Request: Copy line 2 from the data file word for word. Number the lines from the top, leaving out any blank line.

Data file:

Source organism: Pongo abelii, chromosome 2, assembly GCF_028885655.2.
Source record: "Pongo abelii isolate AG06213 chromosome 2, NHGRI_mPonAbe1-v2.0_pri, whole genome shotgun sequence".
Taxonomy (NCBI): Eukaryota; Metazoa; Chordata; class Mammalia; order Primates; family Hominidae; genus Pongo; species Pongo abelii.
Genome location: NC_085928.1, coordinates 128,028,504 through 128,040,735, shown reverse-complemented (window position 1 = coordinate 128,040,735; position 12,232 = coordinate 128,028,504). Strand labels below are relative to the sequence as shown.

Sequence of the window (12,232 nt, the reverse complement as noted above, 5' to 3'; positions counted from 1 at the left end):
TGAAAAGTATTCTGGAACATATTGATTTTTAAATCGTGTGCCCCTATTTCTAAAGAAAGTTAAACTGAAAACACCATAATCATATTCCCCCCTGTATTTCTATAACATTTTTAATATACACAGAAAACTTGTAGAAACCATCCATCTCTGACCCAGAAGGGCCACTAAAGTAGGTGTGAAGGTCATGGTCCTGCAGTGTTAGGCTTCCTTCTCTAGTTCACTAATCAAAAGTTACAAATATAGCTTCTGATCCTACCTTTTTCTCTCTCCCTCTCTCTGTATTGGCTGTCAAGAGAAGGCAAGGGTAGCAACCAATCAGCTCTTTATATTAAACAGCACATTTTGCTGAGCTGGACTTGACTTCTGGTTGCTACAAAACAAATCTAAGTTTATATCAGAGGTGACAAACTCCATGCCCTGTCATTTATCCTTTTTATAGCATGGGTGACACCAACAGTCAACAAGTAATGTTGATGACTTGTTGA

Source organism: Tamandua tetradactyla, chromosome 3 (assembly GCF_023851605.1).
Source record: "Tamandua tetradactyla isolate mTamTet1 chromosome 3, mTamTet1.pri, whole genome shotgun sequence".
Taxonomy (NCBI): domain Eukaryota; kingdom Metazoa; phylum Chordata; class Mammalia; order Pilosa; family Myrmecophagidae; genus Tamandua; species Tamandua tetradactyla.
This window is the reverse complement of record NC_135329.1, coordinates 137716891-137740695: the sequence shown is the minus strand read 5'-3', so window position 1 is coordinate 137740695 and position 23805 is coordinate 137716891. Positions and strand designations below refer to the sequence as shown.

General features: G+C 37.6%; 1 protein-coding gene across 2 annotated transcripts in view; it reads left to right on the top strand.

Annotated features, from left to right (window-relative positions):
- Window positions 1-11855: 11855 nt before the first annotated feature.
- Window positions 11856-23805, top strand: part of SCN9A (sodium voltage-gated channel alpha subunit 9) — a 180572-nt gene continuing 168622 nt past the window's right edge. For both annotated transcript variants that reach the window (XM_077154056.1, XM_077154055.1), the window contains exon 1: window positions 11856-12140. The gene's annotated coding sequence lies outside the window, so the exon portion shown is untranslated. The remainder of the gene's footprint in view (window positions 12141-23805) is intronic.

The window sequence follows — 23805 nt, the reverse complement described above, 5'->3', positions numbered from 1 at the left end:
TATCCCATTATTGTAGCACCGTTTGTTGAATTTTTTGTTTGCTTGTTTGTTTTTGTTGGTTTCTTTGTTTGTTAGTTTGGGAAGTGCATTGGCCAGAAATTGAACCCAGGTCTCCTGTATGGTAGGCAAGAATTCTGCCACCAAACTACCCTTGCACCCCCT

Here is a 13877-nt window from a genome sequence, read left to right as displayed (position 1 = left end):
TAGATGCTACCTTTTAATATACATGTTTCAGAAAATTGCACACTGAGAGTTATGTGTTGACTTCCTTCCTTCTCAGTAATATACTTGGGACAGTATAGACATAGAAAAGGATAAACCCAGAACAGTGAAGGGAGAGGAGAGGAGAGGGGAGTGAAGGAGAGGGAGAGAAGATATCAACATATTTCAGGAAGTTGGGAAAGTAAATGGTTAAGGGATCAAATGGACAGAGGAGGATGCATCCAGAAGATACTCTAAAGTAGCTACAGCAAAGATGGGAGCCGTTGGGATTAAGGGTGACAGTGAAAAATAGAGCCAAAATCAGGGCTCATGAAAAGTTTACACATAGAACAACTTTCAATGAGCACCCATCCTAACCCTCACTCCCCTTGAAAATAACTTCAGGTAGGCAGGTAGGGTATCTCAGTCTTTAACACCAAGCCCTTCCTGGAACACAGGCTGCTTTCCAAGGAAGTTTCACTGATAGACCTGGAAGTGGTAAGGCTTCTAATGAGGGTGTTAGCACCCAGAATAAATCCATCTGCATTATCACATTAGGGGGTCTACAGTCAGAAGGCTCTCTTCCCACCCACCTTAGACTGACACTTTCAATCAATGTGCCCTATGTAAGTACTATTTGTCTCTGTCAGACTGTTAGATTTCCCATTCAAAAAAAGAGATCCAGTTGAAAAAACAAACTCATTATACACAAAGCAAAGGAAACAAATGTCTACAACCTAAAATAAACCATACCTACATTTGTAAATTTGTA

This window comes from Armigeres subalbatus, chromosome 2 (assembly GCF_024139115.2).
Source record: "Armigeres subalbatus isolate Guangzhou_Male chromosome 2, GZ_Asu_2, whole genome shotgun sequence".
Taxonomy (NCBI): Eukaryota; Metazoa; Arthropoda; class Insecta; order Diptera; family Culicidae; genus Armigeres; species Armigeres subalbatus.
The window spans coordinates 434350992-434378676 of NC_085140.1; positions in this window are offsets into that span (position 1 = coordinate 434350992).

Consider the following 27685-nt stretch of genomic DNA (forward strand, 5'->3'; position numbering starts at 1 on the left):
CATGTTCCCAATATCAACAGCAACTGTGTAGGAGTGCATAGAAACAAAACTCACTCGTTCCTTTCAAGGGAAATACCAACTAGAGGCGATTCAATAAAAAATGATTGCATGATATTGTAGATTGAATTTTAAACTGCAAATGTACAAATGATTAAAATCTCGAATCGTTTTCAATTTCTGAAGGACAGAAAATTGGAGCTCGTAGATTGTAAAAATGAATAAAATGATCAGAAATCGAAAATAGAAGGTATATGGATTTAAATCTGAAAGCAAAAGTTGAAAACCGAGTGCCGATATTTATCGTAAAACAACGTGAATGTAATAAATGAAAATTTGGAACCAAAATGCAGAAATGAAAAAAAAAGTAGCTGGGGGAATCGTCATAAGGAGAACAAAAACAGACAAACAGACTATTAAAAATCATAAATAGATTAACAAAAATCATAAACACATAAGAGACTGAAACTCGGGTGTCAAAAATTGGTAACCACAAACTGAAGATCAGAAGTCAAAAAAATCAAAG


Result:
Source record: "Pongo abelii isolate AG06213 chromosome 2, NHGRI_mPonAbe1-v2.0_pri, whole genome shotgun sequence".